“I am a child of the seventies and I love the rainbow!” Drew Barrymore tells Romper as she walks us through the cheerful and beautifully designed pieces of her newest endeavor, Drew Barrymore Flower Kids. “Now more than ever it’s actually symbolic of inclusiveness and open hearts and minds,” she adds. “The rainbow means something to all of us.”
Those “big, bright, bold” colors of the rainbow are everywhere in the line, launching August 1 in Walmart and the chain's "family of stores" (including Jet.com and Hayneedle.com). Barrymore’s daughters, Olive, 6, and Frankie, 5, inspire her “every day,” she says, but when it came to designing this line, it was really about creating what she wanted but couldn’t find. “When I was shopping for my kids it was always pastels,” she says. “It was neutrals!"
"I feel like I’m on the set of Rosemary’s Baby,” she remembers thinking of the options she encountered. "Why is everything so bassinet-y? And like, neutral gray curtains… it’s depressing! Like a room where an elderly woman is going to close our her life, not where a kid was going to burst onto the scene with the popping joy that should be a kid’s room!”
Barrymore's collection does indeed evoke a joyful world where kids can be free and have fun, but still find themselves with some calming order, which fits right into what she says is important to her when it comes to raising her own daughters. "Safety," is the first word she says when we ask what's important to her as a mom.
"Play, express yourself, have the best time, be carefree, but just… know there are men around so, not naked jumping in the pool right now," she says. "Appropriateness and boundaries and safety ... if they get those things instilled in them, then they can find their freedoms," she tells us. "I don’t want rigid children but I want them to have that true, gut intuition of hmm, something doesn’t feel right, or I shouldn’t do this over here, or it’s not the right time for that … that's my biggest thing."
She pauses. "And then manners!" she adds. "Manners are the most important thing to me. Safety and manners. Other than that, be kids! Get dirty! Play! Be silly!"
“You can create very specifically-themed rooms in this eclectic way, or you can totally mix it all together and it’s going to work," Barrymore says of the collection. "We wanted to make sure that you weren’t limited in a certain style.”
Featuring more than 100 items designed to coordinate with the Drew Barrymore Flower Home line launched earlier this year, items range in prices from $18 for kitchen and dining to $500 for bedroom furniture and décor. “Everything mixes and matches,” Barrymore says of the pieces she created with flexibility in mind (a rainbow headboard, for example, is removable for the time when your kid get a little older and says, "Mom, I’m cooler now.") and to appeal to kids (and parents) with a wide range of tastes.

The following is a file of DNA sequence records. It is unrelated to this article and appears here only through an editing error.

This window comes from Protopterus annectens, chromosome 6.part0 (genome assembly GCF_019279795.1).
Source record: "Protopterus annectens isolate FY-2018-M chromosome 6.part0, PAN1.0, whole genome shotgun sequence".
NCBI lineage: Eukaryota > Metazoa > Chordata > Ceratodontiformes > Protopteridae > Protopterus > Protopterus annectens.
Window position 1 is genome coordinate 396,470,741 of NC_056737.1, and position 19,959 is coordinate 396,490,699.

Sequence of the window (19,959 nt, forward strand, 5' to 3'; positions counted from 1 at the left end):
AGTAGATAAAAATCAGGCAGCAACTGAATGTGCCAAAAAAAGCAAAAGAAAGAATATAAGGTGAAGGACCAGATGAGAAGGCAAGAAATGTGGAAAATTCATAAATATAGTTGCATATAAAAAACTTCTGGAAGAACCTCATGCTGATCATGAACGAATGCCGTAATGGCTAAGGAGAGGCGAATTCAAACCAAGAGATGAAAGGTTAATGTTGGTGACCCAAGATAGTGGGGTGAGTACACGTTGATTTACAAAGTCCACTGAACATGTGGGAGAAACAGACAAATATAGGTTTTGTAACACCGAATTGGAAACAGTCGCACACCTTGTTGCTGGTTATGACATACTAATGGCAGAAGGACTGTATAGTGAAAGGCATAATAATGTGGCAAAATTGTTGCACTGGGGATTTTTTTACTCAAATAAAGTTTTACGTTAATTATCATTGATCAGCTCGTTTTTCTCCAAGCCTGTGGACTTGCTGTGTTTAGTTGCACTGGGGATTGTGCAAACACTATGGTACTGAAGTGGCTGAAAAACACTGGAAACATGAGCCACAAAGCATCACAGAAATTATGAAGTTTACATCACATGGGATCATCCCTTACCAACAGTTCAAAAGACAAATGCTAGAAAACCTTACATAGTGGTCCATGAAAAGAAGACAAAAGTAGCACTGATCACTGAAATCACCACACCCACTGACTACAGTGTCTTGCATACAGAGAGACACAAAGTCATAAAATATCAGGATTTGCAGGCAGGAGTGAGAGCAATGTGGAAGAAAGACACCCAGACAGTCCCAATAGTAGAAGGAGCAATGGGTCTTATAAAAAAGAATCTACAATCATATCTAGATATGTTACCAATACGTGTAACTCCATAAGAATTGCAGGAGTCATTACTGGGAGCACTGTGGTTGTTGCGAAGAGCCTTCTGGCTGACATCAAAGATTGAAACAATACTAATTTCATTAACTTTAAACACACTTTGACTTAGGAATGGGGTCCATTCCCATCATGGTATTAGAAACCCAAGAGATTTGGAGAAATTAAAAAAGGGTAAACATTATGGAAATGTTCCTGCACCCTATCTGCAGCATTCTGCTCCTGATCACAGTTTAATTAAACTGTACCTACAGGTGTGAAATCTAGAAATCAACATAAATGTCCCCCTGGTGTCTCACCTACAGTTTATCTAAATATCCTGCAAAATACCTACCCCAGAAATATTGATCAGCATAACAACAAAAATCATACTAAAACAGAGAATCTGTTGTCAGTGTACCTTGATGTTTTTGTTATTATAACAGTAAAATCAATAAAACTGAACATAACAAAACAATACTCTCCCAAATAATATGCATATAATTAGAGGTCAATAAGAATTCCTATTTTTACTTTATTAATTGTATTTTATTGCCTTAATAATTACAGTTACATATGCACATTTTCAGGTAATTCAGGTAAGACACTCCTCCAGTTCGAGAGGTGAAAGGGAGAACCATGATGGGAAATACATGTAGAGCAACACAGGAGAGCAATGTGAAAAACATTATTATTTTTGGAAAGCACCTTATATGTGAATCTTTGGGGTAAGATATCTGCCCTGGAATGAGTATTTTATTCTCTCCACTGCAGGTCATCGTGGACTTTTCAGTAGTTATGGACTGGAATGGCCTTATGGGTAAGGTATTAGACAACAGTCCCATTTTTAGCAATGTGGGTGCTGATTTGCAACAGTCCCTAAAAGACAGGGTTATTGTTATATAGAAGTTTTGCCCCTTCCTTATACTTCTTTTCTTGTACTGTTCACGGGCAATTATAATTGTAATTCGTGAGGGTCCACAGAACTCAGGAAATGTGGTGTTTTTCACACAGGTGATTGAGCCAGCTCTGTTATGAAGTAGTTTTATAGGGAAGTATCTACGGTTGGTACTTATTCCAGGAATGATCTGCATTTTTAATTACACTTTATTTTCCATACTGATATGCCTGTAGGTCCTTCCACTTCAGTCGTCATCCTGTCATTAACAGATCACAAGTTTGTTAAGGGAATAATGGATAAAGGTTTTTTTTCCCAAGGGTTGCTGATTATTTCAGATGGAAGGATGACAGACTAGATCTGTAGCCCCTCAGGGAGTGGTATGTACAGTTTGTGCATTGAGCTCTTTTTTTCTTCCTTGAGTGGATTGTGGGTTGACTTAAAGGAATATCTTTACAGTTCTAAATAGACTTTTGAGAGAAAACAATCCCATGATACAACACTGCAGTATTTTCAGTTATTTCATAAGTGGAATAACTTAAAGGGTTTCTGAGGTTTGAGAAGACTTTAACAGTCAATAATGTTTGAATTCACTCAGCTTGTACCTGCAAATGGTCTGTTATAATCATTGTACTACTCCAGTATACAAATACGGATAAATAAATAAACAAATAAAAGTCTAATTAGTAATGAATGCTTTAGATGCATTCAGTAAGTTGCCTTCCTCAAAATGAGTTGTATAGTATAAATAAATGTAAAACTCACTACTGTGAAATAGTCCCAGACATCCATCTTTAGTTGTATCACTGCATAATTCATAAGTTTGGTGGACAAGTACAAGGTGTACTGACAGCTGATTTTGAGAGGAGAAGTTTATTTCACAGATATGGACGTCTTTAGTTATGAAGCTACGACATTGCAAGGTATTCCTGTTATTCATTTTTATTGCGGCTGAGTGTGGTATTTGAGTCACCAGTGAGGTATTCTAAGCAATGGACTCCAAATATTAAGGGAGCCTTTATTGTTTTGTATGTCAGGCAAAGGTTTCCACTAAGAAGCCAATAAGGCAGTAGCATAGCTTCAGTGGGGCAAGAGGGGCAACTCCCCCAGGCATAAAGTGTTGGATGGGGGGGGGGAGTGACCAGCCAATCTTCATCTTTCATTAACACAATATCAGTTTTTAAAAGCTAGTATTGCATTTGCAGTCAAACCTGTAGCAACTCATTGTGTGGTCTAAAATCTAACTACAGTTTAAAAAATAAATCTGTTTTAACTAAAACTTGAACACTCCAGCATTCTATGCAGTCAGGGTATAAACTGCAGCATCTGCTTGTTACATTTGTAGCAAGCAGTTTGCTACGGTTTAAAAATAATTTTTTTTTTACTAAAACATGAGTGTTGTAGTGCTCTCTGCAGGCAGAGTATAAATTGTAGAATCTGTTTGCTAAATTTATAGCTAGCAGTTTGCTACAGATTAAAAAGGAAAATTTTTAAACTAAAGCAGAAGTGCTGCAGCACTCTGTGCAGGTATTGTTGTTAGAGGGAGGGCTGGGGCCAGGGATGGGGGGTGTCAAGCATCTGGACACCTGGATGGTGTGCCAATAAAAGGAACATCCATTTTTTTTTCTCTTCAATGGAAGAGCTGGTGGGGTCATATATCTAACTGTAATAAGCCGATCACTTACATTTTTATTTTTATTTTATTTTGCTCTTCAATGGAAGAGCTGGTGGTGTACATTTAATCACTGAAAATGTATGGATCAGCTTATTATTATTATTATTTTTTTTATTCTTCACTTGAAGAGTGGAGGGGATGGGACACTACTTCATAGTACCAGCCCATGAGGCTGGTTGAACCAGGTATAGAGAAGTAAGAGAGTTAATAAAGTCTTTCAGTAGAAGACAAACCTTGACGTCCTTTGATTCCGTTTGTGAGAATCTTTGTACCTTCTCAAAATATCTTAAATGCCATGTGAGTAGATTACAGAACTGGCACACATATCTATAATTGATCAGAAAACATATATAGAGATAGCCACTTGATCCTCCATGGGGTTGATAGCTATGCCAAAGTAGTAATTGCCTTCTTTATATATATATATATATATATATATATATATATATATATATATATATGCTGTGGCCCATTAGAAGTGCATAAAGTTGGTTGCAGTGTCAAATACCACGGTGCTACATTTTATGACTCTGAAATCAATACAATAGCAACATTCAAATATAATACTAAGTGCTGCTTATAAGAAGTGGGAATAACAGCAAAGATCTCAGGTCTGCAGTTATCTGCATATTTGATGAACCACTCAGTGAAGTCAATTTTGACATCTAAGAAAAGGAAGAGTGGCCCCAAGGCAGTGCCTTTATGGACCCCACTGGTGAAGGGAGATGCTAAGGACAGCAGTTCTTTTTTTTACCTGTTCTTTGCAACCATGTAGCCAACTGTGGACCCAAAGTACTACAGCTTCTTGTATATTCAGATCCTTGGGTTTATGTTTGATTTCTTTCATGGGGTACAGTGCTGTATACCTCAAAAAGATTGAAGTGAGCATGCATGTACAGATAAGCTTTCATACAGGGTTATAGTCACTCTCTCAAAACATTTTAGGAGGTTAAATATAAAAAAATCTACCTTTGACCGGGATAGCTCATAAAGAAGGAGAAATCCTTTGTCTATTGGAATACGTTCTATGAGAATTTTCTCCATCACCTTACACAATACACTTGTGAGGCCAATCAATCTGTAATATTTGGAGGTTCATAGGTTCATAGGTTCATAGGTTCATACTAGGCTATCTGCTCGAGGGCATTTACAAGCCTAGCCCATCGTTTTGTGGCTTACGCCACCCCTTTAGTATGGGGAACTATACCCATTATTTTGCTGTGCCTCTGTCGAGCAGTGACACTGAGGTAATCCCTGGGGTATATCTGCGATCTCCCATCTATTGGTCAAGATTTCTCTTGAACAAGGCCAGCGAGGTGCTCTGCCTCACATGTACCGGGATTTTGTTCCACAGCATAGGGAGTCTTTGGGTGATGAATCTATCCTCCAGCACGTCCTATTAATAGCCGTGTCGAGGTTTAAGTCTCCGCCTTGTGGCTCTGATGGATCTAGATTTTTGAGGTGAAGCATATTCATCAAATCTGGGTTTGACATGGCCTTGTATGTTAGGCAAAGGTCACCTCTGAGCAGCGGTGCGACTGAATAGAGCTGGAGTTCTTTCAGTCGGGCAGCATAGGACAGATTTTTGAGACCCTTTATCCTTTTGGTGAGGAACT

"I think a lot about storage," Barrymore says, adding that the toy trunk has "gone away," but it can't be beat when it comes to the "functionality of getting your kids to clean up and embrace their responsibilities and chores. "There was a reason there was a toy trunk," she says. "Right now it’s all like bins and baskets and it’s all over the place!"
“I’m a girl who grew up as a tomboy, so I love when you can mix things and make it feel gender-neutral and androgynous,” Barrymore says. “There are ultimate ‘girl-girls’ and ‘boy-boys,’ but there are a bunch of us who feel that both styles are cool!”
Above: Pear Bookcase ($199).
Barrymore notes that all of the cords in Flower Kids are a herringbone cord "so they actually look pretty" when you see them. “Cords can ruin a look! Whenever you walk into a person’s house who’s super fancy, notice: all the cords are hidden!" she says. "But most of us don’t have the luxury of being able to do that, so I thought, if you have to see a cord, it should be cool.”
"I love this bed because I think a girl will feel so encompassed," Barrymore says of the Cottage House Bed ($229-$329) shown above. The bed also comes in a neutral light pine (below).
"You could put totally different bedding and make this an absolute boy’s bed," she says. "The thing that I love about it is they feel really safe when they’re in there."
“I’m going to push the trend of full beds for kids!" Barrymore declares. "The market is moving there."
Kids outgrow twin beds so quickly, she points out, noting that a full bed is more comfortable when you want to read to your kids at night (or usurp a child for a night and use their bed for guests). She laughs: "I’m so over twins; I never want to see twin again!" (She does note that Flower Kids offer twin beds, because a lot of people want them. "Sometimes there is limited space.")
Above: Lion Bookcase ($199)
"I’ve collected dishes for my kids since they were born," Barrymore shares with Romper, adding that she looks on Etsy and e-Bay to find "vintage table top" because she doesn't like the way most new, modern stuff looks: either "too branded commercially," or "babyish" ("drives me crazy!"), or "sooo ‘girly’ or so ‘boy.’" She says she designed the plates and cups she wants to use.